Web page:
Configuration changes

When the settings (e.g. host names, IP addresses, folder names) for FTP servers change, IT often has to devote resources to reconfigure FTP clients or maintain embedded scripts. The same problem exists when User ID credentials and passwords change or new business partners are added  If the underpinnings of FTP transactions are decentralized, IT personnel may go to multiple locations to make these changes.

How many times has your programming team discovered a FTP script inside a custom program or procedure? The person who wrote the application is long gone, but now the code must be maintained because the transfer of data to or from the business partner is crucial.

Specialized legacy implementations of FTP are ticking time bombs. They hamper the ability of IT to quickly respond to changes in the business model, and they leave important user credentials and passwords in an insecure state.

Any decision to distribute corporate FTP functions away from the central server and out to PCs should be carefully considered.

Decentralizing FTP will often introduce serious inefficiencies and increased personnel costs. Lag times and errors will also likely increase as more steps and devices need to be utilized “in the chain” to get the files in the right format and places at the right times.

However, when it comes to management problems, FTP’s security exposure is the greatest danger facing the organization.

FTP was designed as an easy mechanism for exchanging files between computers at a time when networks were new and information security was an immature science. In the 1970s, if you wanted to secure a server from unwanted access, you simply locked the computer room door. User access to data was controlled by basic User IDs and passwords. The Internet and the personal computer revolution was still a decade away.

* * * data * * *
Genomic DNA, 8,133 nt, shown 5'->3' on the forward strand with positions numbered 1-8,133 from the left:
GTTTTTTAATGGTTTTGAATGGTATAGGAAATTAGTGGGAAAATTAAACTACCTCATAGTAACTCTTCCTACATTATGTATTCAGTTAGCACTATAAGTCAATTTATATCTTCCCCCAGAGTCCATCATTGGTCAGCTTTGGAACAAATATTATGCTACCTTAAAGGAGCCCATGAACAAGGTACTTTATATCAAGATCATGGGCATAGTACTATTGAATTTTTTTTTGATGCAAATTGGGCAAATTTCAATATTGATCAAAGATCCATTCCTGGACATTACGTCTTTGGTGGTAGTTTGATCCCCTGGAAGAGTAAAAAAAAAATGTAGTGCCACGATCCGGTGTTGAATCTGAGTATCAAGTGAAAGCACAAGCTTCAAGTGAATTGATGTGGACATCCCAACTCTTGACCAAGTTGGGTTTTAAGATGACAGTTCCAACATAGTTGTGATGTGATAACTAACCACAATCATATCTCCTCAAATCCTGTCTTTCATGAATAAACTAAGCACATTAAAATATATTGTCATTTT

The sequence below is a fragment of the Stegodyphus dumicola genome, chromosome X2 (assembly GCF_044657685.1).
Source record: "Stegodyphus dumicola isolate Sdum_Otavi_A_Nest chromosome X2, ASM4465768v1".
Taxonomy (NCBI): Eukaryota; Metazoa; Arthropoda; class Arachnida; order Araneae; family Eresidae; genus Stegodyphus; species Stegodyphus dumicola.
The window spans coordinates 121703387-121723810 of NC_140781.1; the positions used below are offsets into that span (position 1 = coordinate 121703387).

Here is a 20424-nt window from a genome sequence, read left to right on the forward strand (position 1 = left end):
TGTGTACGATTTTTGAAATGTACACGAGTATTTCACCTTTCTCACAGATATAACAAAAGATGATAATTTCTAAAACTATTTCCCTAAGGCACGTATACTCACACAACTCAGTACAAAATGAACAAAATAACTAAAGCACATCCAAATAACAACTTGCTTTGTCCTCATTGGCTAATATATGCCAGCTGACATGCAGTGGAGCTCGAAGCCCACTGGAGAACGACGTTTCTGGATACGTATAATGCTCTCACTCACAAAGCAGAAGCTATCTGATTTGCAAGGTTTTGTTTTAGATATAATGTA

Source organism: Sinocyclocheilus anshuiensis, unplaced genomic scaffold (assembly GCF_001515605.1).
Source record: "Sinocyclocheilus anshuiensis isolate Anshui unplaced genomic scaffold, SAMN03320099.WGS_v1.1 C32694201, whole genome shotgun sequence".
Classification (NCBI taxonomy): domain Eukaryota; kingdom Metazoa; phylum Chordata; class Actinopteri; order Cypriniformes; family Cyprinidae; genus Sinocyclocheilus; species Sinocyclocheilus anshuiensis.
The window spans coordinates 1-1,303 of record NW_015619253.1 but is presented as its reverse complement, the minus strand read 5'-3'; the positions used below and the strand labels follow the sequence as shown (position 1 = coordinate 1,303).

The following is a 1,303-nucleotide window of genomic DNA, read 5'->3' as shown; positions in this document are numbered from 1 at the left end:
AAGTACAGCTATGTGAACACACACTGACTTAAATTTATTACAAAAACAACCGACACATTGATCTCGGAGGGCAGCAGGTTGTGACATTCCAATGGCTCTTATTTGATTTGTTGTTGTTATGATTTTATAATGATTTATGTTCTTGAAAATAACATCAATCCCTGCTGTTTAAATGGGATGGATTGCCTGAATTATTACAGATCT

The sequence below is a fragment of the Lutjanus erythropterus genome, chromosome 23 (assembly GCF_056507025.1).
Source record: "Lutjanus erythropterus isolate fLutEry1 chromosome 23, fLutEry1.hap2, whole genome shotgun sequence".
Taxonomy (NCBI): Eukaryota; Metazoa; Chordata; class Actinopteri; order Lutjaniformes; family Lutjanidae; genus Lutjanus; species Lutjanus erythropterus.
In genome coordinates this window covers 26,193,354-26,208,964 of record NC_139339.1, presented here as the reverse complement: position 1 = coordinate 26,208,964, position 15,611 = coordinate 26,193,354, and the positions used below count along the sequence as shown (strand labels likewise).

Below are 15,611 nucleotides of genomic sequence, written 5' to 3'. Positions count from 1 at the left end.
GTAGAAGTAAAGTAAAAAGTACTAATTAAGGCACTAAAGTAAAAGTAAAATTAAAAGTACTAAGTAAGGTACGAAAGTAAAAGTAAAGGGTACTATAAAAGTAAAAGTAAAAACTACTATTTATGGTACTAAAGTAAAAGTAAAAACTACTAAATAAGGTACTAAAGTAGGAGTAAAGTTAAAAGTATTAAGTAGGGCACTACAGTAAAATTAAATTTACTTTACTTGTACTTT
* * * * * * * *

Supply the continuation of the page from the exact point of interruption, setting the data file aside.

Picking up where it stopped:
Today, the security of business file transfers is of paramount importance. The exchange of business records between computing systems, enterprises, and even across international borders has become critical to the global economy.

Yet, the original native FTP facility of TCP/IP wasn’t designed for the requirements of the modern, globally-connected enterprise. FTP’s basic security mechanisms – the User ID and password – have long been outdated by advances in network sleuthing technologies, hackers, malware, and the proliferation of millions of network attached users.

So what are the security issues facing organizations today?

Compliance and Auditing

Standards, regulations, laws, acts, and rules place significant requirements on companies regarding the exchange of data.

For instance:

  • The GDPR requires organizations to give notice of any data breach that may have risked individual rights or freedoms within 72 hours of breach awareness. It also gives citizens in the European Union the right to request details about how their data is being processed, request erasure of their data, and withdraw previously-given consent to contact them and use their data.
  • PCI DSS requires that all credit card numbers be encrypted while “at rest” or “in motion”. Failure to do so can result in severe fines and potential loss of your merchant account.
  • HIPAA requires that companies demonstrate that only the intended information is shared or exchanged.
  • The FDA requires that administrative controls are in place when electronic systems and records are used in place of paper or manual systems.
  • Sarbanes-Oxley requires that business processes – which include automated file transfers – are auditable.
  • State Privacy Laws require that customers are notified if their personal information may have been lost or stolen. Some states can assess large fines against organizations if this data is not protected properly.

 

Typical implementations of FTP don’t meet the compliance requirements for many current standards, regulations, and laws.

Conventional FTP doesn’t natively maintain a record of file transfers. Business processes that rely on FTP to exchange information are simply not auditable using this basic facility. For instance, how do you know what files are being transmitted? Who are the files being transferred to?

Compliance and Auditing

Too many organizations have moved the functionality of business-to-business file exchanges to personal computers. But moving data to PCs for these FTP functions can leave sensitive files vulnerable on those machines.

Building safeguards to ensure that no data is left in the open on a PC is a costly and error-prone process. Yet, unless IT implements specific security steps it’s difficult to ensure that data sent through a personal computer has been adequately scrubbed from its hard-disk after the transfer.